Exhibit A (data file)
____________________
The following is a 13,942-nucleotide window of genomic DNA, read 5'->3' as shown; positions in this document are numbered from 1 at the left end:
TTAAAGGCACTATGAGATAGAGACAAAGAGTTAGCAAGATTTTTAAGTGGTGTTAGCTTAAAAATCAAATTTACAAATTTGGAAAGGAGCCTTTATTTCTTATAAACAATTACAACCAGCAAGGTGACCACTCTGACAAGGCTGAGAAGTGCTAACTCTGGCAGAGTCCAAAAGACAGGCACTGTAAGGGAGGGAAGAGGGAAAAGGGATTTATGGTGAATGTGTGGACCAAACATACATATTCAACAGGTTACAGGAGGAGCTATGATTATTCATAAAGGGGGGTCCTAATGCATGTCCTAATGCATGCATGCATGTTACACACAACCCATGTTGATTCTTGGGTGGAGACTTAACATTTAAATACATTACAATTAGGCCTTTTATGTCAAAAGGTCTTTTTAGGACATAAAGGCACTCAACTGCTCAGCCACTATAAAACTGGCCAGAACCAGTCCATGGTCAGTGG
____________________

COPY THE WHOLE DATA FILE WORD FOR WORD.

The following is a 13,942-nucleotide window of genomic DNA, read 5'->3' as shown; positions in this document are numbered from 1 at the left end:
TTAAAGGCACTATGAGATAGAGACAAAGAGTTAGCAAGATTTTTAAGTGGTGTTAGCTTAAAAATCAAATTTACAAATTTGGAAAGGAGCCTTTATTTCTTATAAACAATTACAACCAGCAAGGTGACCACTCTGACAAGGCTGAGAAGTGCTAACTCTGGCAGAGTCCAAAAGACAGGCACTGTAAGGGAGGGAAGAGGGAAAAGGGATTTATGGTGAATGTGTGGACCAAACATACATATTCAACAGGTTACAGGAGGAGCTATGATTATTCATAAAGGGGGGTCCTAATGCATGTCCTAATGCATGCATGCATGTTACACACAACCCATGTTGATTCTTGGGTGGAGACTTAACATTTAAATACATTACAATTAGGCCTTTTATGTCAAAAGGTCTTTTTAGGACATAAAGGCACTCAACTGCTCAGCCACTATAAAACTGGCCAGAACCAGTCCATGGTCAGTGG